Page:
We will focus in on four of the seven sections of a successful SHMS: Management and Leadership, Hazard Prevention, Hazard Assessment, Education and Training.
Setting a Budget for Safety
What policies, procedures and documents do I need?
What is multiemployer and how does it impact me?
What is OSHA? Why will they come to my business? How do I manage an OSHA inspection? What other agencies do I need to comply with? These questions and more will be answered in this segment of the training.
OSHA.gov website resources and uses
Introduction to OSHA
Citations and Fines
In order to implement, manage, improve, and assess safety in your workplace, you are going to need a team. Building a safety team and holding consistent meetings with a clear agenda will help to change the safety culture of your company. Prevention always costs less.
Establishing a Safety Committee
Roles and Responsibilities
How to do a Job Hazard Assessment and then what to do with it?
Near miss program
Injuries and damage to equipment, property or materials can cost a company thousands of dollars in direct and indirect costs.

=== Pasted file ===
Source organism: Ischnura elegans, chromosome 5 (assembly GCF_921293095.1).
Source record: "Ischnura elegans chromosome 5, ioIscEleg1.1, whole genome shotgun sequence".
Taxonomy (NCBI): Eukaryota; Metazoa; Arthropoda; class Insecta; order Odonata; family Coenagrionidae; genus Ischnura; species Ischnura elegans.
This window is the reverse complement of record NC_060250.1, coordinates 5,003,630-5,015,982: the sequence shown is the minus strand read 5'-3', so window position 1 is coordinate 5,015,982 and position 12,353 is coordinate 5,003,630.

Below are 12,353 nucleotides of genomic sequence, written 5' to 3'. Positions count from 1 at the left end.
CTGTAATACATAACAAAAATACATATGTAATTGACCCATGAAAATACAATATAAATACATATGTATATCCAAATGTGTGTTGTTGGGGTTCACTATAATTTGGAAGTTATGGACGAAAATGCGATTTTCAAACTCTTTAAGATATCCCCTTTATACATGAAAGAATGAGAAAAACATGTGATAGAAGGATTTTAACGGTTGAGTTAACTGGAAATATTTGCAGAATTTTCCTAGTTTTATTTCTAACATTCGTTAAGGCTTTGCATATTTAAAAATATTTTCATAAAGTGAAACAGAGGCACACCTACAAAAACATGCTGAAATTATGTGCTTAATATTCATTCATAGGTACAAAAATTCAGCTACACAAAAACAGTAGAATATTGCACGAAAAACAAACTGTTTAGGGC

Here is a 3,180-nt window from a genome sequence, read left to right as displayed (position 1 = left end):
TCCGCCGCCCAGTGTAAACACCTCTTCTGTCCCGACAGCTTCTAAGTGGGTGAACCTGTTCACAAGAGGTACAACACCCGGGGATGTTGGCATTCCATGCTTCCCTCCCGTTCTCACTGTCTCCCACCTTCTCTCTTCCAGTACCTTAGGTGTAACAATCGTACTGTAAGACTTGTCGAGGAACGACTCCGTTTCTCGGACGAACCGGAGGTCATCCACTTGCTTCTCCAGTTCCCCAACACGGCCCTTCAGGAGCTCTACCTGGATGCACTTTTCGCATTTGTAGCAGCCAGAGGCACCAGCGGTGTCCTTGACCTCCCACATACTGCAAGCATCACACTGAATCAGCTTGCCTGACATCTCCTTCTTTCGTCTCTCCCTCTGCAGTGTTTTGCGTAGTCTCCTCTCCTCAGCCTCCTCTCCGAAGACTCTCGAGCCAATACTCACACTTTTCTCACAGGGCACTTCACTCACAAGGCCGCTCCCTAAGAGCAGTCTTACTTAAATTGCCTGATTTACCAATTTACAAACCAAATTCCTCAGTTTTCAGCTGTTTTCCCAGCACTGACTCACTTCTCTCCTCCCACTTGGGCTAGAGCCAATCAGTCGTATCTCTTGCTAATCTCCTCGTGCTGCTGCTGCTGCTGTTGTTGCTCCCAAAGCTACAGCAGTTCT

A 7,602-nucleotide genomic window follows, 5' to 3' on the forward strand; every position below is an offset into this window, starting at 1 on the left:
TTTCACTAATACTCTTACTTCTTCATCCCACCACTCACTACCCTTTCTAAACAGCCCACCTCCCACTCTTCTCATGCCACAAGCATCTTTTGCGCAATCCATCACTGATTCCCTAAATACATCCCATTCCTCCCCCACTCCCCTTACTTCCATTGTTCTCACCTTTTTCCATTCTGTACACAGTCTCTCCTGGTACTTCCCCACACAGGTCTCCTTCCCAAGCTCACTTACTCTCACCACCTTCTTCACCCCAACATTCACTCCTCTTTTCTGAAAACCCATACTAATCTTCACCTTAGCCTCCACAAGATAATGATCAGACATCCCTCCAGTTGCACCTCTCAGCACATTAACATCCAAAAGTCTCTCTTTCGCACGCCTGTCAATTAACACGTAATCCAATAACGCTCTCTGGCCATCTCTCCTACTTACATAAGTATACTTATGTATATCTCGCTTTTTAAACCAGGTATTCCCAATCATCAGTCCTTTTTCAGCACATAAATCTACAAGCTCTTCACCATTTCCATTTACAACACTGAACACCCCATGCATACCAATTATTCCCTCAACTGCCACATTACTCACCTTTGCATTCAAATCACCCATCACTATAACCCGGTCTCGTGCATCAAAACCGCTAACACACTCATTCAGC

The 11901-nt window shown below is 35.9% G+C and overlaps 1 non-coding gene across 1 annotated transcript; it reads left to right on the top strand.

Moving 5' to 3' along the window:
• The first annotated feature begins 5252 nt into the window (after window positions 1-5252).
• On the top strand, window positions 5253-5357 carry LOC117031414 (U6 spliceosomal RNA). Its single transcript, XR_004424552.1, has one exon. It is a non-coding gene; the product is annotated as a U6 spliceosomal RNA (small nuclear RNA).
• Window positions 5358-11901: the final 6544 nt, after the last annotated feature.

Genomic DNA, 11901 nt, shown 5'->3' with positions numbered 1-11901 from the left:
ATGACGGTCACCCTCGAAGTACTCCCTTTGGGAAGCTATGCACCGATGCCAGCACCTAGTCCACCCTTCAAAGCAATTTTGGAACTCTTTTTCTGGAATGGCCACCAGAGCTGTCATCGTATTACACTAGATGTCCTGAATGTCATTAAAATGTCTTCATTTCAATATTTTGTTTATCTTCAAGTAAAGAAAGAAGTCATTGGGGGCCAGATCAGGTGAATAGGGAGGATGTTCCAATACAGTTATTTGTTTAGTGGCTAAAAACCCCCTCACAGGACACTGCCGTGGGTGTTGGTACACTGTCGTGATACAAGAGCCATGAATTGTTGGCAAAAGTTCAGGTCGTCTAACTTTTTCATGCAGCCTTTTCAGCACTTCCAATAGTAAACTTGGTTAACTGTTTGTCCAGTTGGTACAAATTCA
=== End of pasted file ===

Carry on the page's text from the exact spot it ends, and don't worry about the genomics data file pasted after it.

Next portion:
Hierarchy of Controls
How to create and implement an incident investigation process
Your SHMS will need to be managed and reviewed every year. Learning to use the 12-month safety calendar of prevention, compliance, and corrective action will not only decrease your risks and costs, but also maintain compliance.
What are my required in-house inspections that need to be completed?
What OSHA standards apply to my business?
What trainings do I have to conduct? How often do I need to do them? And who is qualified to teach them?
What are the Record Keeping Requirements? Who should manage them?
OSHA has four standards books, on average, each consisting of 750 pages of Federal Laws. If you are looking for the shortcut to identifying what standards apply to your business and what you need to do to start complying, this course is for you. We will cover all standards that are mandatory for all businesses in the United States of America. Additionally, we will also choose some specialty standards that are high-risk and on OSHA’s regional and national emphasis programs.
First Aid Standard, Automated External Defibrillation, and the Bloodborne and Airborne Exposure Control Plans
Emergency Action Plans, Exit Routes, and Fire Prevention Plans
Hazardous Communications (HazCom)/Safety Data Sheets (SDS) and Personal Protective Equipment (PPE)
Electrical Safety, Lockout Tagout, and NFPA 70e
Forklift Driver Operator and Power Industrial Trucks
Respiratory Protection Programs and Hearing Conservation Programs